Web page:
Niels: And the other thing I would add, I feel all your points are very good and of course one can add one more and that is systematic traders today can be short the bonds as easy as they can be long, so there should be no bias there. What is interesting to me is that there are a few, maybe a handful, of these managers who were around in the last interest rate hiking cycle. From 1977 to 1981, for example, interest rates went up dramatically and I can see in the firm I worked for, which happened to be around back then, it was a very profitable period for this kind of trading.
So to me at least, it looks to me that when the bigger interest rate cycle is up then I think there should be good opportunities. But when people refer to the period as you may mention, 1994, which was a difficult year for the CTA space, well actually what it was it was a correction in interest rates going up in a much bigger down move. To me it was more of a counter trend situation then it was the fact that the interest rate cycle had turned it hadn’t really turned it was just correcting against the bigger turn.
Anyway, let that be for a minute. I’m going to give you a little bit of a pause to drink some tea because I want you to… I want to point out something that related to what you mentioned earlier which was the importance of sticking to a plan. I happen just to be sent, the other day, a link to an article where AQRs - for those that don’t know is one of the very big firms in our business. The founder of AQR, Cliff Asness, was recently interviewed by Bloomberg and this is what he said about investment success and also in relation to Warren Buffett.
He basically said that genius is still good, but more and more I think about doing something reasonable that makes sense and then sticking to it with incredible fortitude through the tough times. Maybe I muddled that up a bit in my reading of it, but basically what he is saying is sticking to plan is possibly more important than just being a genius.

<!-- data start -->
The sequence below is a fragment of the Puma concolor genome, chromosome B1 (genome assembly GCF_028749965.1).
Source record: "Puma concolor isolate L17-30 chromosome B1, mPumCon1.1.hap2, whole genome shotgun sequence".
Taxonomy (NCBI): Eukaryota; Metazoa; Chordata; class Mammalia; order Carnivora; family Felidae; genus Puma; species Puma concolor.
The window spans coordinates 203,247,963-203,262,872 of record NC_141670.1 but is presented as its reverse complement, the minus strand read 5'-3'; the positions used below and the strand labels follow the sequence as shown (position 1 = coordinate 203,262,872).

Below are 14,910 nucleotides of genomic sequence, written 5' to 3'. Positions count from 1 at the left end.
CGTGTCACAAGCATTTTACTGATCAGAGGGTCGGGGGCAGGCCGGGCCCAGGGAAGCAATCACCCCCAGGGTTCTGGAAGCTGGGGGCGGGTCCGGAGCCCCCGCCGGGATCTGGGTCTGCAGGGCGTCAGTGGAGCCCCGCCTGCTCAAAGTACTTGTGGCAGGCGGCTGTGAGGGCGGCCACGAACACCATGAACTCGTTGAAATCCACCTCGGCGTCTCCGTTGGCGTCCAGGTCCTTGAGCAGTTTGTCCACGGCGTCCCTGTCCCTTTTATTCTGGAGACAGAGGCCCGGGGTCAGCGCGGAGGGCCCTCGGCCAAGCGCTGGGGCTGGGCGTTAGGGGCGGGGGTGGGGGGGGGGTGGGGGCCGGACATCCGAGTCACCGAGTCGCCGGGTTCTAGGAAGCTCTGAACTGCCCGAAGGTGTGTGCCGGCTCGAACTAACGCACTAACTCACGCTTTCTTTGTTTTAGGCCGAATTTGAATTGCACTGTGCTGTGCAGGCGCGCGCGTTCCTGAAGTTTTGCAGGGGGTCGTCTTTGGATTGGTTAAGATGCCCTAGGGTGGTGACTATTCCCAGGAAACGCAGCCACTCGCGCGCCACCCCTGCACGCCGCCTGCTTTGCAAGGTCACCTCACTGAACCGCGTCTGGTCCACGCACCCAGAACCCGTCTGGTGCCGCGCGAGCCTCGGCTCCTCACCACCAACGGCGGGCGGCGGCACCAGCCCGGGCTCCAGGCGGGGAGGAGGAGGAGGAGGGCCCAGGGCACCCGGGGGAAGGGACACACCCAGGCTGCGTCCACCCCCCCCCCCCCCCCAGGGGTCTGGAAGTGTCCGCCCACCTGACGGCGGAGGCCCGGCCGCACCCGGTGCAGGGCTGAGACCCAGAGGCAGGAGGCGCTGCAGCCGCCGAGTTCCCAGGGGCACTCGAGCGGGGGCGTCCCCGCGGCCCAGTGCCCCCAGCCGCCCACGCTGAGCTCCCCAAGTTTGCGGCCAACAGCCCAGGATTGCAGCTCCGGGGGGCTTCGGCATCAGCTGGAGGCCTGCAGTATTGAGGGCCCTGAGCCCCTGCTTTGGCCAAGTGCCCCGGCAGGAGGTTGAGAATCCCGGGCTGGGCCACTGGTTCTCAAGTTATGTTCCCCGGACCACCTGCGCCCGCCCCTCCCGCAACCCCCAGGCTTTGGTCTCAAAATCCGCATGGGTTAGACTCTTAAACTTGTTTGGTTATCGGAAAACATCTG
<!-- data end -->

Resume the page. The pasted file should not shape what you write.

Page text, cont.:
Now the other thing he goes on to say when talking about “greatest investor in the world” Warren Buffett he says that (this is about a study that was done about him), of course they found he was fantastic, but not quite as fantastic. His track record was phenomenal but human phenomenal what was beyond human was him sticking with it for 35 years and rarely if ever, rarely retreating from it.
So it goes very much to the point you made before now of course at this stage I have to do a little bit of selfless promotion and that is to put things into perspective a little bit and mention that, the founder of the firm I work for Bill Dunn, who has essentially been running his investment strategy for 41 years with an annual return of more than 15%, which puts him, along with our new ownership of Marty Bergin right up with Warren Buffett. Yet you will never hear these kind of rosy descriptions in the media like they describe Buffett’s achievements. Anyway that’s a little bit of us being sidetracked. The sticking to a plan and being exceptionally disciplined over the long run I think it is such an important point to for people to realize.
Rob: Absolutely and I think I completely agree with Cliff to the extent that I don’t think that I am a genius, and therefore sticking to a simple plan is absolutely the right thing for me to do.